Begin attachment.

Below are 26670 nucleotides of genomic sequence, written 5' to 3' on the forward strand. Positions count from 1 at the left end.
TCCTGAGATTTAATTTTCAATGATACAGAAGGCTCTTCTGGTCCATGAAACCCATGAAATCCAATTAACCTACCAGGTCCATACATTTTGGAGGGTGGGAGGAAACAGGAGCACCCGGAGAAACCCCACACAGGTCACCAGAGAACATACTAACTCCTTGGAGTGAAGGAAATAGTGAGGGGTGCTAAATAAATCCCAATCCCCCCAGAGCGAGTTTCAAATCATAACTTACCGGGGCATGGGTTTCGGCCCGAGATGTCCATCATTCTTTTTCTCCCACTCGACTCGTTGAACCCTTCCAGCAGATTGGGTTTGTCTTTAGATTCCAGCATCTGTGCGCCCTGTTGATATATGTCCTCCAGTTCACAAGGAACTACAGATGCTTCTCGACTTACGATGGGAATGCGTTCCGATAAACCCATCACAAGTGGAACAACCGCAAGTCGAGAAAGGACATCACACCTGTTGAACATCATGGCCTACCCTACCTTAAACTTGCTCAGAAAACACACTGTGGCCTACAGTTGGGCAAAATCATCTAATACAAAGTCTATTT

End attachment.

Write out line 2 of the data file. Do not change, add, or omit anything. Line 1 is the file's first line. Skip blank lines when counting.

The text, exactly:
TCCTGAGATTTAATTTTCAATGATACAGAAGGCTCTTCTGGTCCATGAAACCCATGAAATCCAATTAACCTACCAGGTCCATACATTTTGGAGGGTGGGAGGAAACAGGAGCACCCGGAGAAACCCCACACAGGTCACCAGAGAACATACTAACTCCTTGGAGTGAAGGAAATAGTGAGGGGTGCTAAATAAATCCCAATCCCCCCAGAGCGAGTTTCAAATCATAACTTACCGGGGCATGGGTTTCGGCCCGAGATGTCCATCATTCTTTTTCTCCCACTCGACTCGTTGAACCCTTCCAGCAGATTGGGTTTGTCTTTAGATTCCAGCATCTGTGCGCCCTGTTGATATATGTCCTCCAGTTCACAAGGAACTACAGATGCTTCTCGACTTACGATGGGAATGCGTTCCGATAAACCCATCACAAGTGGAACAACCGCAAGTCGAGAAAGGACATCACACCTGTTGAACATCATGGCCTACCCTACCTTAAACTTGCTCAGAAAACACACTGTGGCCTACAGTTGGGCAAAATCATCTAATACAAAGTCTATTT